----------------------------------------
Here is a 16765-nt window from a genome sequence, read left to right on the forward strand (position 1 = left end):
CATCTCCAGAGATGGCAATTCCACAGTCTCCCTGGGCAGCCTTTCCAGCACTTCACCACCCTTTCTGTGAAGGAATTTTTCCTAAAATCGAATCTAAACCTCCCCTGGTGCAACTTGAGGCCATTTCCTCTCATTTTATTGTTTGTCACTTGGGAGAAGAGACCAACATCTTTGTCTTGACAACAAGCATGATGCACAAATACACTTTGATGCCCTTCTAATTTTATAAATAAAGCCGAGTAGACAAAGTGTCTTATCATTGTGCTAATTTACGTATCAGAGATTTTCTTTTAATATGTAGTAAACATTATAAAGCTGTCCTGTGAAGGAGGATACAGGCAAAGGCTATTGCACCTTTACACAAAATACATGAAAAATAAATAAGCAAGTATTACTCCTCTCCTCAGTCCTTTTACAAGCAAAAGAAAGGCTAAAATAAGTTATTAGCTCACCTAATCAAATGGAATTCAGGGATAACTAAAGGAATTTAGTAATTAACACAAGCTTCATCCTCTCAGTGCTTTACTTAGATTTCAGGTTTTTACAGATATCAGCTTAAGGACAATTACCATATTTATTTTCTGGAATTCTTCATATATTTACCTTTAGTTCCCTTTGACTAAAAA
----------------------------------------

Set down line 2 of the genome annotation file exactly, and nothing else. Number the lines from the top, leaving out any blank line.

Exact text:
CATCTCCAGAGATGGCAATTCCACAGTCTCCCTGGGCAGCCTTTCCAGCACTTCACCACCCTTTCTGTGAAGGAATTTTTCCTAAAATCGAATCTAAACCTCCCCTGGTGCAACTTGAGGCCATTTCCTCTCATTTTATTGTTTGTCACTTGGGAGAAGAGACCAACATCTTTGTCTTGACAACAAGCATGATGCACAAATACACTTTGATGCCCTTCTAATTTTATAAATAAAGCCGAGTAGACAAAGTGTCTTATCATTGTGCTAATTTACGTATCAGAGATTTTCTTTTAATATGTAGTAAACATTATAAAGCTGTCCTGTGAAGGAGGATACAGGCAAAGGCTATTGCACCTTTACACAAAATACATGAAAAATAAATAAGCAAGTATTACTCCTCTCCTCAGTCCTTTTACAAGCAAAAGAAAGGCTAAAATAAGTTATTAGCTCACCTAATCAAATGGAATTCAGGGATAACTAAAGGAATTTAGTAATTAACACAAGCTTCATCCTCTCAGTGCTTTACTTAGATTTCAGGTTTTTACAGATATCAGCTTAAGGACAATTACCATATTTATTTTCTGGAATTCTTCATATATTTACCTTTAGTTCCCTTTGACTAAAAA